Gilbert Koech, The Star | December 31, 2021
The government conducted a national wildlife census this year.
The census covering both the land and aquatic wildlife was launched on May 7 by Tourism CS Najib Balala at Shimba Hills National Reserve in Kwale county.
The Sh250 million drive was fully funded by the government and was executed by the Ministry of Tourism and Wildlife, the Kenya Wildlife Service and the newly created Wildlife Research and Training Institute.
The census report showed that Kenya has 36,280 savanna elephants, which is the fourth-largest population in the world after Zimbabwe, Botswana and Tanzania.
The elephants, according to the report, are spread across 13 ecological units which include protected areas and adjacent community areas.
The units form the five main contiguous elephant ranges as highlighted in the previous strategy.
These include the northern coast (the Tsavo-Chyulu-Amboseli Kilimanjaro complex), the Aberdare (Mt Kenya-Laikipia-Samburu-Northern Area complex), the Nguruman (Mara Serengeti complex) and Nasolot-Rimoi-Kerio Valley.
The Tsavo ecosystem accounts for more than 37 per cent of the national elephant range, which is estimated at 49,000km2. It is followed by the Samburu-Laikipia ecosystem with 37,937km2.
The Mara and Amboseli West Kilimanjaro ecosystems accounted for 11,681km2 and 37,937km2 respectively.
Tsavo ecosystem hosts the largest wild elephant population of 14,879, representing a density of 0.33 jumbos per km2.
The Laikipia-Samburu-Marsabit ecosystem had the second-highest population with 6,950 elephants–a density of 0.2 elephants per km2.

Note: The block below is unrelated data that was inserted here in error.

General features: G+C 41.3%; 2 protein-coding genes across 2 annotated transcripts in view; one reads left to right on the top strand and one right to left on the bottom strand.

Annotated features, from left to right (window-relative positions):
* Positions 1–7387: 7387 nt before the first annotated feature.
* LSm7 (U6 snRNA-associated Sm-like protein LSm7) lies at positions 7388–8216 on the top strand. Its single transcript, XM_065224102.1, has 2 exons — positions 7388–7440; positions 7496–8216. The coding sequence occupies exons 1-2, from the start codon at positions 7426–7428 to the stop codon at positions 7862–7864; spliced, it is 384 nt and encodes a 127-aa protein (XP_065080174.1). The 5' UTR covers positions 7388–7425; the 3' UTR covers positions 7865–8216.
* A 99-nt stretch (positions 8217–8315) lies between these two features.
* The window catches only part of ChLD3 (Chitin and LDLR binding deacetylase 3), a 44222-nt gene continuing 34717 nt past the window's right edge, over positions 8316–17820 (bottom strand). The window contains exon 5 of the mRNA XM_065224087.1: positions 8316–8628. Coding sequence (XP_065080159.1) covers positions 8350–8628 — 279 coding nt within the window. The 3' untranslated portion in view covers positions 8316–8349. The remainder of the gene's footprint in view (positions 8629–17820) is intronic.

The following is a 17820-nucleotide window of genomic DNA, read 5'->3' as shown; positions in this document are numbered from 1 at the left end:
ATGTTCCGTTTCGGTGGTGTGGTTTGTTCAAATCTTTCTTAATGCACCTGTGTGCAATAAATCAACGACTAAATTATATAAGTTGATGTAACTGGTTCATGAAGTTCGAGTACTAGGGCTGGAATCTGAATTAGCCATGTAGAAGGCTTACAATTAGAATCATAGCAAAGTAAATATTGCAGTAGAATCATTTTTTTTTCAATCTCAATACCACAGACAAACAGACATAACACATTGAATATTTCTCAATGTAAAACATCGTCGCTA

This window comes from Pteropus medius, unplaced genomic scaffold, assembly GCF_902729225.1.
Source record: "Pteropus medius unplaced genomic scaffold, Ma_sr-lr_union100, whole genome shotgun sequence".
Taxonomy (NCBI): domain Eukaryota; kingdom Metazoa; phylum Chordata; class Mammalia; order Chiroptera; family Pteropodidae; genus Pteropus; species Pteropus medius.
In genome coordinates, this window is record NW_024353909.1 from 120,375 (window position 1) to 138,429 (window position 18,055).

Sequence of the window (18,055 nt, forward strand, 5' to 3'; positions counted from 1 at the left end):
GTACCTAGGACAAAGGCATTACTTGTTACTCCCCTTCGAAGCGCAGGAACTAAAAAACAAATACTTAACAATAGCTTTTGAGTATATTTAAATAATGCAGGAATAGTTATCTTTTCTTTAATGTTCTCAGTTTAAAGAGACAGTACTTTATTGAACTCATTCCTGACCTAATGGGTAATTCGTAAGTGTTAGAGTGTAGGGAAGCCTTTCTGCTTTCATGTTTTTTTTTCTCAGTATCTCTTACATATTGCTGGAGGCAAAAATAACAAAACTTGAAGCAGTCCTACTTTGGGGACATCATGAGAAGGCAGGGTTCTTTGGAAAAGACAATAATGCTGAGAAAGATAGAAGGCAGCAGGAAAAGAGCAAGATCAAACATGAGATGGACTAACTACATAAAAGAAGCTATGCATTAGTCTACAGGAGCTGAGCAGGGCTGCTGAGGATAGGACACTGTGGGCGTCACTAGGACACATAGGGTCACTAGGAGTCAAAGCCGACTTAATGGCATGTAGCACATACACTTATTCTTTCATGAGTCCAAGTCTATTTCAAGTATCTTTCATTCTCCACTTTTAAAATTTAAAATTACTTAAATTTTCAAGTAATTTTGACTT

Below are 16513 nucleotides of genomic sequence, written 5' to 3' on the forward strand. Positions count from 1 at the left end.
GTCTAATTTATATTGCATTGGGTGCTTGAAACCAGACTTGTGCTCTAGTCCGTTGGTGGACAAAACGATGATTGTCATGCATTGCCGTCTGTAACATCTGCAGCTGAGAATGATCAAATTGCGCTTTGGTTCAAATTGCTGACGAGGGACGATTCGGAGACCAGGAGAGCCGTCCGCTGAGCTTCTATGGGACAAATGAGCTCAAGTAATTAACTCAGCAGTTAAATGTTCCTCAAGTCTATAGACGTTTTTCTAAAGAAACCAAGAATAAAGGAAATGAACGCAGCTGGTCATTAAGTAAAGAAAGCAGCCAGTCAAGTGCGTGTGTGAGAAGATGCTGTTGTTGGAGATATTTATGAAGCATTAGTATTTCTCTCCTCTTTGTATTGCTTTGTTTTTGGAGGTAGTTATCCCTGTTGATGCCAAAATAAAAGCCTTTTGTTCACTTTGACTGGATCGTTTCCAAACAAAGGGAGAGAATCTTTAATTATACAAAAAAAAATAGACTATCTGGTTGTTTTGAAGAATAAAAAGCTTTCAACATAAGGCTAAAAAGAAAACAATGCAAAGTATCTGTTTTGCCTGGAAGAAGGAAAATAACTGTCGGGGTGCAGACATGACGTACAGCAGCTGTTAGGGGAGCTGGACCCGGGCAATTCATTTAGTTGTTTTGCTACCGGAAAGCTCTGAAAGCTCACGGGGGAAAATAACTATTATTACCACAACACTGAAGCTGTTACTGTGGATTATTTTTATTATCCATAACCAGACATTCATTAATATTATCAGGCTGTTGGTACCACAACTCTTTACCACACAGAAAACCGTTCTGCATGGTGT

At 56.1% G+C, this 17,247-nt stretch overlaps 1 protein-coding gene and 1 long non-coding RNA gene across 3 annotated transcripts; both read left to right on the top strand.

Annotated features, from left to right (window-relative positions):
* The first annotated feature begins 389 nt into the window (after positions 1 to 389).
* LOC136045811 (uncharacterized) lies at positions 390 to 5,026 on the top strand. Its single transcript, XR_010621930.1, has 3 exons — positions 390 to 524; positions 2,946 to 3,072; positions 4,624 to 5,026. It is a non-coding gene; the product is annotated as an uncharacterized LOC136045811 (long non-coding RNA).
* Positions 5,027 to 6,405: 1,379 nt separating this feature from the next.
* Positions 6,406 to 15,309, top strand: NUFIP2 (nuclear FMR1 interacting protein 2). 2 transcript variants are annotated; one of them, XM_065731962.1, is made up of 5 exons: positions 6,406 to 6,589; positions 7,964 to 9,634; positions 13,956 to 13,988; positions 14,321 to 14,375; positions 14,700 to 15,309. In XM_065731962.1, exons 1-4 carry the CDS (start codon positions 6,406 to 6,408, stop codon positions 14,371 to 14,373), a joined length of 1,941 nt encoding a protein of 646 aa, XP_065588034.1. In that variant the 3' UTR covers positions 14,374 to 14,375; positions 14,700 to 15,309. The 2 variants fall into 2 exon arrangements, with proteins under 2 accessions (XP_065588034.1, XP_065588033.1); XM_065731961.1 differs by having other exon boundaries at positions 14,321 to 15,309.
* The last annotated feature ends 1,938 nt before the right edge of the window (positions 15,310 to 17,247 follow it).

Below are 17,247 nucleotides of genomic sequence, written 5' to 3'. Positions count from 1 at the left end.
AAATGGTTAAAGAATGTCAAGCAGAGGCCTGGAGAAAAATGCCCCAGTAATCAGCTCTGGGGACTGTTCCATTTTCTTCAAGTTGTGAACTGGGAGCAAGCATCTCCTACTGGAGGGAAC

Aberdare Conservation area dung count was 4,019, while Amboseli ecosystem individual registration was 1,887.
The Laikipia-Samburu-Marsabit had 6,867 while the Maasai Mara ecosystem had 2,595 jumbos.
“The elephant range area has continually increased in Kenya in the last two decades. This has been mainly due to changes in the aerial census blocks to incorporate areas where other monitoring approaches have generated new knowledge on elephant presence,” the report said.
It showed there was an interaction between the Tsavo, Amboseli, and Mara ecosystems, hence the need to expand the elephant census blocks for the respective ecosystems.
The report showed that the elephant range extends beyond the protected prea, heightening human-elephant conflicts.
Overall, there has been a more than 2.6 per cent annual population increase since 1989.
The groundbreaking census established that the country is home to 1,739 rhinos, among them two northern white rhino species, 897 black rhinos, and 840 southern white rhinos.
Kenya, the report said, has the third-largest population of rhinos in Africa after South Africa and Namibia.